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Why Sellers Require Earnest Money

The Earnest Money deposit shows the Seller that a Buyer is serious—in other words, “earnest” is the Buyer's intention to purchase the property. The point of earnest deposit is to stop would-be buyers from making offers on multiple houses they’re interested in, which would result in those properties temporarily taken off the market until the Buyer commits to one of them. For this reason, it’s unusual for a Seller to entertain an offer on their house without it being backed up by a deposit which the Buyer could lose.

If the sale proceeds successfully, Earnest Money can be used for the down payment or closing costs of the sale. It can be looked at by Buyers as putting aside some funds to cover part of these later costs.

Since it is a deposit, there are many situations that allow Buyers to reclaim these funds when things don’t go according to plan.



How Much Should a Buyer Offer in Earnest Money?


Typically, the deposit required by a buyer will be between 1% and 3% of the purchase price. There are a few factors that can affect this, however, including the state of the real estate market and what the seller requests as a deposit.

A higher deposit can be required if there is a lot of demand in the local market, but on the other hand, a low deposit might be accepted if there isn’t much demand.  In some cases, a higher deposit will lead to an offer being accepted. Higher deposits could also lead to the seller being more flexible on other terms in the offer.

What Happens to the Earnest Money Deposit?

When an offer has been accepted, a purchase agreement for the house will be executed. The Purchase and Sale Agreement will state "Holder of Earnest Money" which is usually the closing attorney or Buyer's real estate agency.  The Holder of Earnest Money will keep it in an escrow account. The earnest money will be accounted for at the time of closing.

How Does Earnest Money and Down Payment Differ?

While they both contribute to the purchase price of the house, the earnest money is security for the seller, while a down payment is money a Buyer has to put towards the purchase price. The balance of a Buyer’s funds for purchasing a house will come from the procurement of a mortgage.

Is It Possible to get the Earnest Money back?


There are many situations that will allow Buyers to get their earnest money deposits back. When things go wrong, and the deal falls through, Buyers will get their money back most of the time.

There should be contingencies in the contract to allow for situations where the buyer can walk away with the earnest money returned to them. Common contingencies would include finding problems with the house when it is inspected or the buyer failing to secure financing for the purchase price.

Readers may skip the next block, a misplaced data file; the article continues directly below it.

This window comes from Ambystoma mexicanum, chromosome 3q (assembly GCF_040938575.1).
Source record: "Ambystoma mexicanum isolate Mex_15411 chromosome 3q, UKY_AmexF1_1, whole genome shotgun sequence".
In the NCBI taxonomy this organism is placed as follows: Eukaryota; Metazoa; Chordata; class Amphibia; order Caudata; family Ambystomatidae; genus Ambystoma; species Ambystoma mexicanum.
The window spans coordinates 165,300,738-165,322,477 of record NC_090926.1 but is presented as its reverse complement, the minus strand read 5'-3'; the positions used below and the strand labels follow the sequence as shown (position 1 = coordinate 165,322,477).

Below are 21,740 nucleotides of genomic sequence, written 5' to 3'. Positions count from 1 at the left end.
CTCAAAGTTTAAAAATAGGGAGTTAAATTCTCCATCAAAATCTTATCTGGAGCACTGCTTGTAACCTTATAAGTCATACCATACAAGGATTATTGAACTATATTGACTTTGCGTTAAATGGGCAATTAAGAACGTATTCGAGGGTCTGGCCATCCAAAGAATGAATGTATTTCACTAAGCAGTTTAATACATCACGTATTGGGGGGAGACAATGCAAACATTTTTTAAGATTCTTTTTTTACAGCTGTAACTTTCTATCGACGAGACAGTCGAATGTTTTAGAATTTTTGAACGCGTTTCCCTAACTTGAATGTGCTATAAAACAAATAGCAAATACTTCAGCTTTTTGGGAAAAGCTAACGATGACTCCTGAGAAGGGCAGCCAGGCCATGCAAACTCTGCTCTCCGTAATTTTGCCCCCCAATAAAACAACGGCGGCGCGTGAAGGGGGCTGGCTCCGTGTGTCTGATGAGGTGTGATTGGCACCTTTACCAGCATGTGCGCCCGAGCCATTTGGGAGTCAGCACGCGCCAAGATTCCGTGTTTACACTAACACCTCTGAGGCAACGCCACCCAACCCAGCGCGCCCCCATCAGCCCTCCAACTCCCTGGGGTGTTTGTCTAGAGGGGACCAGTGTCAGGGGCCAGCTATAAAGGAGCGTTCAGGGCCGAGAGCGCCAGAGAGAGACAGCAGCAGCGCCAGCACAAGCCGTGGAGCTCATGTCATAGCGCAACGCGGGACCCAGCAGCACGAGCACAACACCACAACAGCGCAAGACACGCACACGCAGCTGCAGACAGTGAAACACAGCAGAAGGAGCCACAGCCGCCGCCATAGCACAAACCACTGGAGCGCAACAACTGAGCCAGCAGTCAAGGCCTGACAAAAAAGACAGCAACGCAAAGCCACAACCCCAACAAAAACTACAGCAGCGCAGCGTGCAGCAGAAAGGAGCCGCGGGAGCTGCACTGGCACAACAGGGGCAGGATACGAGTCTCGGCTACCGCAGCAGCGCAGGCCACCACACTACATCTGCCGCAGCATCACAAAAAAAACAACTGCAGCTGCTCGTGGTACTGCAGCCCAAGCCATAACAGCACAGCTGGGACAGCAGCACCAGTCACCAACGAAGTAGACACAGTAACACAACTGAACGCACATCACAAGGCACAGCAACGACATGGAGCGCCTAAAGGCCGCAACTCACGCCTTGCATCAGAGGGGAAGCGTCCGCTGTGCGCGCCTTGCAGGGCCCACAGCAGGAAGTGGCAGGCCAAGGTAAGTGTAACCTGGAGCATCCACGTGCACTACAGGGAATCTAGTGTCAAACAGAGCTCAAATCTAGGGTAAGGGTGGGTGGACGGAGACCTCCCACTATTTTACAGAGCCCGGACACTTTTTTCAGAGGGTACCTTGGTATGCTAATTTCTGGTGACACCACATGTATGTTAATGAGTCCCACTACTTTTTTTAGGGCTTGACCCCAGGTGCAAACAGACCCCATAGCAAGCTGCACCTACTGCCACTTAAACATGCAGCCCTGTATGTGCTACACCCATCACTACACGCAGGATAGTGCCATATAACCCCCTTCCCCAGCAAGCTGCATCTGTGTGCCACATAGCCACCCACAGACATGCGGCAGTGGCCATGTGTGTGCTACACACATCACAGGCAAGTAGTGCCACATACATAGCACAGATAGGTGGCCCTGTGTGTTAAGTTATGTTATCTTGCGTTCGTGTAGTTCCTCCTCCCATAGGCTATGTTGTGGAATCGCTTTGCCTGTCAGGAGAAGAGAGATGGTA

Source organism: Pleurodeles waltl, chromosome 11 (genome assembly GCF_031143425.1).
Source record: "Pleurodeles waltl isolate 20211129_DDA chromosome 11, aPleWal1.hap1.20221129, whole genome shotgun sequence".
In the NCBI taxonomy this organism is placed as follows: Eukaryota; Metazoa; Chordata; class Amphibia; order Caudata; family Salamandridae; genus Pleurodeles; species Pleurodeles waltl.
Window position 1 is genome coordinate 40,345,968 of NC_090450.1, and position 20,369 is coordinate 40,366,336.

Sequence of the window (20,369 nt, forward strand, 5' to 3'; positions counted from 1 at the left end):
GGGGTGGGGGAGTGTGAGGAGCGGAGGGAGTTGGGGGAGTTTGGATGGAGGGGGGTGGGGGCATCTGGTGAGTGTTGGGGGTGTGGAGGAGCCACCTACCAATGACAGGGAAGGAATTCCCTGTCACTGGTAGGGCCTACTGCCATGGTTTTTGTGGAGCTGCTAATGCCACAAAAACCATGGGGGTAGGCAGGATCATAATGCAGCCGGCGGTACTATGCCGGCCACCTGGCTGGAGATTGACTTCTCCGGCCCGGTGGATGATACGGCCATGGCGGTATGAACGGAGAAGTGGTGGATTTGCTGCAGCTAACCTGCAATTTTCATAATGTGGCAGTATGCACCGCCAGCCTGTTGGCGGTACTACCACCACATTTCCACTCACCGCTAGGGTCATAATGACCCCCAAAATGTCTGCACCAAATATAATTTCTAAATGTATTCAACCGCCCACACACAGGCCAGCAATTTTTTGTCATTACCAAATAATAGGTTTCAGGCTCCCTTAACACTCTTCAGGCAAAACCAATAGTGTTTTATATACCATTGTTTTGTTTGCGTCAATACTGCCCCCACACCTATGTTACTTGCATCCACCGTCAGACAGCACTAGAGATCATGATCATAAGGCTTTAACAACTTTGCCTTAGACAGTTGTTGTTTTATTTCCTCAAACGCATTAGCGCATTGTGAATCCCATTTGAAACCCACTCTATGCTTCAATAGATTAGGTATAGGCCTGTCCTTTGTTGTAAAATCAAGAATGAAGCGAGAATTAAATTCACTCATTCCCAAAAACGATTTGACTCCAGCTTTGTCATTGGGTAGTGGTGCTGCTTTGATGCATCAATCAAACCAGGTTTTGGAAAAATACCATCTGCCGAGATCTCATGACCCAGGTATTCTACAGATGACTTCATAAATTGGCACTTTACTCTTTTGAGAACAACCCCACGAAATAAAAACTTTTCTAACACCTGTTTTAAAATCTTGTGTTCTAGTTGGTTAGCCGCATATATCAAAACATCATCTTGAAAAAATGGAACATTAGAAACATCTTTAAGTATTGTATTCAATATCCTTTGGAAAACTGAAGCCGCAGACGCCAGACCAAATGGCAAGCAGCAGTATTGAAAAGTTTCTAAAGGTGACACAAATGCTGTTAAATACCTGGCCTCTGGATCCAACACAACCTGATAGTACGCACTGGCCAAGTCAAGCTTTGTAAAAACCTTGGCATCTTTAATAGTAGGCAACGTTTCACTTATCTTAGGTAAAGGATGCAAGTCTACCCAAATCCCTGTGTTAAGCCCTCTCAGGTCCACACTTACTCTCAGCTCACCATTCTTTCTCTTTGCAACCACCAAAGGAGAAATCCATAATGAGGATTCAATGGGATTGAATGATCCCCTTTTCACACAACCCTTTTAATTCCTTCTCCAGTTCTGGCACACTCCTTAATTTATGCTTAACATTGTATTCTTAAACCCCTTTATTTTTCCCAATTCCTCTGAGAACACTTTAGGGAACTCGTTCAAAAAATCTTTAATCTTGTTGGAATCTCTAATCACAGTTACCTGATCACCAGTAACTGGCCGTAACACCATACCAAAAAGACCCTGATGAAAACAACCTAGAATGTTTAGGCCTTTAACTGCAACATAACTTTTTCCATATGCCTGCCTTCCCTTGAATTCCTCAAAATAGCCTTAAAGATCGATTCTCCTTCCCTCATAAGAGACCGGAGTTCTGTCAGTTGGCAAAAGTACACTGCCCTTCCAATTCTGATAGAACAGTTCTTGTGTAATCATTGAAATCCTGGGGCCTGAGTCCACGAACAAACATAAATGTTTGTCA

If problems are found during the home inspection, the buyer can choose to cancel the offer, renegotiate the price, or have the seller rectify the problem before they proceed. If the buyer is not able to proceed with the sale because they cannot get the financing, they also would be able to get their earnest money returned.

Can You Lose Your Earnest Money Deposit?

Yes, buyer’s absolutely can lose their earnest money deposit—otherwise, what would be the point of having one? Buyers can forfeit their earnest money when they don’t pay attention to the terms of the contract.

Here are the most common ways buyers can lose their deposit:

  • They don’t respond in writing for extensions they have in the contract, such as a home inspection or financing.

  • They get cold feet and just walk away from the sale.

  • They find another property they like better and don’t proceed.

  • They decided to put up a nonrefundable deposit to make their offer more attractive to the seller 

Can Earnest Money be Wired?

Yes, and as many real estate transactions move toward digitization, electronic earnest money deposits (EMDs) are of particular interest for brokerages and agents. Earnest, for instance, is a digital platform that allows for the secure deposits of funds from buyer directly to escrow holder. The app provides a fully digital, closed network for earnest money transactions—no physical checks required. It’s also connected to more than 12,000 banks nationwide with banking-level security and encryption. 

Final Thoughts on Earnest Money Deposits

Plan for Earnest Money well in advance of submitting an offer on a property.  The funds should be readily available for you wire to "Holder of Earnest Money" (usually the closing attorney) sometimes within 3 days of a binding contract.  Note: If you need to withdraw money from a 401 or similar retirement account, this could take weeks.    

There are situations where earnest money could be more significant. For example, a builder will usually require a buyer to put down a larger earnest money deposit. It is not uncommon for a builder to require 10% of the purchase price. At times, they also require the ability to use the funds and not have them held in an escrow account.  Giving funds to a builder can be somewhat risky if they are not financially sound. 

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